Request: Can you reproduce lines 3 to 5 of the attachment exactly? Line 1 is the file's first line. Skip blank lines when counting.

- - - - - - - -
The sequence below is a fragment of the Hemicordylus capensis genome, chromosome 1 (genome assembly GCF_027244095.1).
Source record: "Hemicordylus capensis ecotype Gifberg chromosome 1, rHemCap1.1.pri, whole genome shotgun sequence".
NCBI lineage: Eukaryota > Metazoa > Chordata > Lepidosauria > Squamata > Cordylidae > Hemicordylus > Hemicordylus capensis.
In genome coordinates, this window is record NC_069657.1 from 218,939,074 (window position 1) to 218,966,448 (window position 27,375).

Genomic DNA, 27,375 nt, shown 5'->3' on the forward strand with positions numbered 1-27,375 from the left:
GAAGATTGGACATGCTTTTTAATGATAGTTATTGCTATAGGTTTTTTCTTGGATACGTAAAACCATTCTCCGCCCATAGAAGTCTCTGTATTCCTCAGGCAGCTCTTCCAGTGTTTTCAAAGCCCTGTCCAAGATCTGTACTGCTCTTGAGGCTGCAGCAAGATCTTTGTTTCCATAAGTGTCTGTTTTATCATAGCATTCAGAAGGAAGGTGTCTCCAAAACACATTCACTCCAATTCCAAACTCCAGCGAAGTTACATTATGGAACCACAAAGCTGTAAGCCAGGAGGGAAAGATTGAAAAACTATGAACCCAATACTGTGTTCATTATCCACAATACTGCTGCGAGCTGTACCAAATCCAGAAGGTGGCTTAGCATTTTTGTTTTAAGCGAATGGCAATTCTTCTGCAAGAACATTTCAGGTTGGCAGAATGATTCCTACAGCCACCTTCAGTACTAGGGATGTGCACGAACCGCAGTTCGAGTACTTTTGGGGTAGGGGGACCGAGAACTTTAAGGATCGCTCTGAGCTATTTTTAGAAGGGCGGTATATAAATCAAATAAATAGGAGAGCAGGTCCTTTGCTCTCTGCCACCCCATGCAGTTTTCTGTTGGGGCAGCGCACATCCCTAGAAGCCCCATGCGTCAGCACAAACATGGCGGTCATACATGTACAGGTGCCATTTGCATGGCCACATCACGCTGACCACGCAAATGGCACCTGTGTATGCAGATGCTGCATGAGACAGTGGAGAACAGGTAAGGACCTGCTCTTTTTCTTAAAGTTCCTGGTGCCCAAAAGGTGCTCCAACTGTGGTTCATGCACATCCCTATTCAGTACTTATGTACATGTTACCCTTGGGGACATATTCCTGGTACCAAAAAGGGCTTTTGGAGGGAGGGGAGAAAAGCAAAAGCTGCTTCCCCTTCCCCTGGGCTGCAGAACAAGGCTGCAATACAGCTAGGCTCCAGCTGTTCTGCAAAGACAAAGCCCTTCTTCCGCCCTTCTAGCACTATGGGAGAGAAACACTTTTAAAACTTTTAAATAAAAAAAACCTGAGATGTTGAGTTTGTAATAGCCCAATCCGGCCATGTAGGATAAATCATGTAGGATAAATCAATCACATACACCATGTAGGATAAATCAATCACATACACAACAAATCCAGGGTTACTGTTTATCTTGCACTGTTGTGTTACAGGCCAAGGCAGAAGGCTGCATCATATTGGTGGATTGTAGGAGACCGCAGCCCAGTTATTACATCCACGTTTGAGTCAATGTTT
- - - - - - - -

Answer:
NCBI lineage: Eukaryota > Metazoa > Chordata > Lepidosauria > Squamata > Cordylidae > Hemicordylus > Hemicordylus capensis.
In genome coordinates, this window is record NC_069657.1 from 218,939,074 (window position 1) to 218,966,448 (window position 27,375).

Genomic DNA, 27,375 nt, shown 5'->3' on the forward strand with positions numbered 1-27,375 from the left: